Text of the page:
Acelerating the digital transformation of the customer experience is now one of mortgage industry executives' top-five imperatives. Industry experts say lenders have just two years to reinvent their origination and service delivery. [paragraph] Deloitte's Silicon Valley, California-based Center for the Edge shares in The Burdens of the Past (its Report 4 of the 2013 Shift Index series) that the "topple rate" at which companies lose their leadership positions has increased. The average life expectancy of Fortune 500 companies (or any company) is rapidly declining. Digital disruption is their demise. The clock is ticking. [paragraph] The good news is the mortgage industry is finally prepared to move beyond the compliance nightmare. Lenders are making baby steps to improve digital connectivity with customers and sales channels. [paragraph] Westlake Village, California-based J.D. Power's 2015 U.S. Primary Mortgage Origination Satisfaction Study[sm] reports higher satisfaction among customers who use digital channels for mortgage application-related activities, such as completing an application and submitting documents. The satisfaction drivers are transparency and communication.
Despite efforts to improve the digital customer experience, bankers received alarming news in the World Retail Banking Report 2015, published by Paris-based companies Capgemini and Efma: The Customer Experience Index (CEI), a metric tracked annually by Capgemini and Efma for traditional bankers, is stagnating. This data is supported by the Consumer Financial Protection Bureau's (CFPB's) consumer complaint data.
While all ages voiced fewer positive banking experiences in the study, there was a sharper decline in satisfaction when it came to servicing Generation Y (those currently 16 to 36 years old, according to the Capgemini/Efma study). Their dissatisfaction runs deeper because great digital experiences are the price of entry when it comes to a purchase and building a lasting customer relationship. From Gen Y's perspective, the banking industry is a lagging sector.
In Accenture's Banking Customer 2020 report, consumers reiterate they want to communicate electronically. They view the online customer experience as the single most important area that banks need to improve.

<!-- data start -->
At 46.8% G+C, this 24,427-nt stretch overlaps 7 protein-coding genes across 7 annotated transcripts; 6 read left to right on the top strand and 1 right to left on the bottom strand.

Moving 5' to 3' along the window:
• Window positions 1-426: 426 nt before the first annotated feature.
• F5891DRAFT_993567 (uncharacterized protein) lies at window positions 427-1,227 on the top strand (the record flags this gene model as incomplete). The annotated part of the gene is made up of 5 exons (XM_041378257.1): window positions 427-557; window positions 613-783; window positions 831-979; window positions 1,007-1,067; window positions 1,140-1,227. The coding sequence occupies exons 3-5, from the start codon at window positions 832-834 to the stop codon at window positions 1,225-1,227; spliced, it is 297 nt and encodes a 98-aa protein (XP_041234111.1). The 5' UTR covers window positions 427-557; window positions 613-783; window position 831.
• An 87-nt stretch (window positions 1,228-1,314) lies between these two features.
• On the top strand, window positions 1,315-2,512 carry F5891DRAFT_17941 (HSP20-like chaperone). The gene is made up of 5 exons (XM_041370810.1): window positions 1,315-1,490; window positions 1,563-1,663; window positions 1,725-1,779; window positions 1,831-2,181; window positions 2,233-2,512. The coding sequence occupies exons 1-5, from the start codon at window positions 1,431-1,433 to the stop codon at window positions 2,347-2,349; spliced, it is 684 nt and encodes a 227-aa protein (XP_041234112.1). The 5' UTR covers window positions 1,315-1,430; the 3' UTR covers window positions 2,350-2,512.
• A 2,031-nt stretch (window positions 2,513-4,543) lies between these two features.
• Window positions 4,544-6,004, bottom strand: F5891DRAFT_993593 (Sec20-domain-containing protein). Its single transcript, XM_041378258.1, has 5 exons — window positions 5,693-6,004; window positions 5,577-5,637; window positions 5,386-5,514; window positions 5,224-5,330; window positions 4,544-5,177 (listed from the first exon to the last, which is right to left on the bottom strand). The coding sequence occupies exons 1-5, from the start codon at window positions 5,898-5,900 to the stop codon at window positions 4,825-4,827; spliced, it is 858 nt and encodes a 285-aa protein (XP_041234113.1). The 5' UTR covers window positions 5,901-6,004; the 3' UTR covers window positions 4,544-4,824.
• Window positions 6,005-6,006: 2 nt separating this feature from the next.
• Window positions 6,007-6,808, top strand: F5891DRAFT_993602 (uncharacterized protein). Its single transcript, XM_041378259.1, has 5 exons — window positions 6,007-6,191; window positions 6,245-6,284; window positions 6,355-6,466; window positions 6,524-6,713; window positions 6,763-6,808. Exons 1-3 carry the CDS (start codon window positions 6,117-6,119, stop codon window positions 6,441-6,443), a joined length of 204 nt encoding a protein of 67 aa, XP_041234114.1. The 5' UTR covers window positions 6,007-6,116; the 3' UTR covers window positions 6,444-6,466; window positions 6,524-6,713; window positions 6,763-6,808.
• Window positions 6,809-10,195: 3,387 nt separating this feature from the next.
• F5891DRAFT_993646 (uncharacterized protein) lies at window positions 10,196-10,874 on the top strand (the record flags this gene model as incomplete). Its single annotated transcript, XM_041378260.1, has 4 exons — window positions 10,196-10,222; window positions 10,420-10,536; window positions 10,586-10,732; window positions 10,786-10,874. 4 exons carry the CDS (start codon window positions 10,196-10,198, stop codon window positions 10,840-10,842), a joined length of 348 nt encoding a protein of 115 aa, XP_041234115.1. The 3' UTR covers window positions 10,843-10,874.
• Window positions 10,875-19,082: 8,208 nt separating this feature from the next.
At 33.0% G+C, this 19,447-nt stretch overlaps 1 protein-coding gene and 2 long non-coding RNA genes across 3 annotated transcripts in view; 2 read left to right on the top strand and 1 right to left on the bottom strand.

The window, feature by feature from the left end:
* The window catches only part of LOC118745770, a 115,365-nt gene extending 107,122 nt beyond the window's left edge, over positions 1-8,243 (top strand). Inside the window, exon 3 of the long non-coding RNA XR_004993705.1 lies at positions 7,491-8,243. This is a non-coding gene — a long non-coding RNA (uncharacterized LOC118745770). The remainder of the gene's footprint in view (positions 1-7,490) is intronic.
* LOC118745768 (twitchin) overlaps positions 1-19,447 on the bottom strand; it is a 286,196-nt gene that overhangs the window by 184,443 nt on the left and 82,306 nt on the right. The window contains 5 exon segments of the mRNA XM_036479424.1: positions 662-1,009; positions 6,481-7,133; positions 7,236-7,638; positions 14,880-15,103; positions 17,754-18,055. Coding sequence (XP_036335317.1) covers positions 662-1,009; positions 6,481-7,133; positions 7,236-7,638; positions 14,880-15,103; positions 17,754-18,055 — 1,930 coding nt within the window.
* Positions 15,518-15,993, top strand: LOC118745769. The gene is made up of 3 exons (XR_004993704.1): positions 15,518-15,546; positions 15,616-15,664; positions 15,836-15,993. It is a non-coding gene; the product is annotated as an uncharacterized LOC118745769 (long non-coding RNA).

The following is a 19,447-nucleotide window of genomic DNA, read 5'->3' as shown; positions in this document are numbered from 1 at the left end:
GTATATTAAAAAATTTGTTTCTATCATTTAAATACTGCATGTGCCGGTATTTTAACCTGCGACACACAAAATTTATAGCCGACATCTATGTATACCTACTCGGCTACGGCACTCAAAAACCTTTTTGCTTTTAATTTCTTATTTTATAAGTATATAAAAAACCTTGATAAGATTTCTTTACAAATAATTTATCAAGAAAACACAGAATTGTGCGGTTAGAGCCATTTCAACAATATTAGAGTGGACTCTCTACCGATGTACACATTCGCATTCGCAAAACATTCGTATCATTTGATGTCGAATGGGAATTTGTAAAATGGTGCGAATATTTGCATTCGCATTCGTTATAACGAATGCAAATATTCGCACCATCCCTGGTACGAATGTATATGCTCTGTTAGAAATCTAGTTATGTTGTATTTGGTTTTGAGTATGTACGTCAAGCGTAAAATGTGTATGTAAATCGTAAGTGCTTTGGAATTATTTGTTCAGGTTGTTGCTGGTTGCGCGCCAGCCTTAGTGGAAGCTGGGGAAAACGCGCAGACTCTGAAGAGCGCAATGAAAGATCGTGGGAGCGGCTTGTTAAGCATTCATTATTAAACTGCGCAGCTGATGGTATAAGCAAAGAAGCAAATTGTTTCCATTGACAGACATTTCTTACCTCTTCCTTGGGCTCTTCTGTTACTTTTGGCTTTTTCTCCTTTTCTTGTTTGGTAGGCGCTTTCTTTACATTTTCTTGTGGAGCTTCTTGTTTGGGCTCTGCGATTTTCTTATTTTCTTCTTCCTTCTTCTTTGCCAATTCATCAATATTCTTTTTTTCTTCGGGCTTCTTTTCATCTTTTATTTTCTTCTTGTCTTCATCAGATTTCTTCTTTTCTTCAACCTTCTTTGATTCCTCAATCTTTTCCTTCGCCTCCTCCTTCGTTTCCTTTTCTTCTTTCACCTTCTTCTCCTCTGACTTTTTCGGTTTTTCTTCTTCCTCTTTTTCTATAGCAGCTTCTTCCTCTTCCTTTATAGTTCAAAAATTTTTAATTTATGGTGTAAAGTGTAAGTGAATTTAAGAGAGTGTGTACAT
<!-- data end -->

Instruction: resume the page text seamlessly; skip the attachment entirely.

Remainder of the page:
The demand for transparency and self-service, plus the need for compliance management, means lenders must reinvent the customer experience. In my view, customer relationship management (CRM) systems have largely failed, especially in the mortgage sector.
In my company's 30-plus years of digital marketing, we have learned there are three core steps to reinventing the customer experience:
* Management must start with a strategy and plan that includes a good understanding of the customers' entire journey, even though it crosses departmental silos.
* Develop the capability to provide a truly unique and personal experience versus inserting a name in a mass email.
* Select the right information technology (IT) partner; internal resources have not been successful. Management needs an IT resource that provides strategy, usability, creative and technology capabilities.
You need a strategy and a plan: Walk the distance in your customer's shoes
At one time, a consumer's relationship with a financial institution was akin to marriage--together "until death do us part." Accenture's 2015 report, Banking Shaped by the Customer, reveals that today 79 percent of U.S. consumers categorize their banking relationship as merely transactional. This change of attitude has negative consequences for customer retention, cross-selling or up-selling.
If you start with the essential customer needs...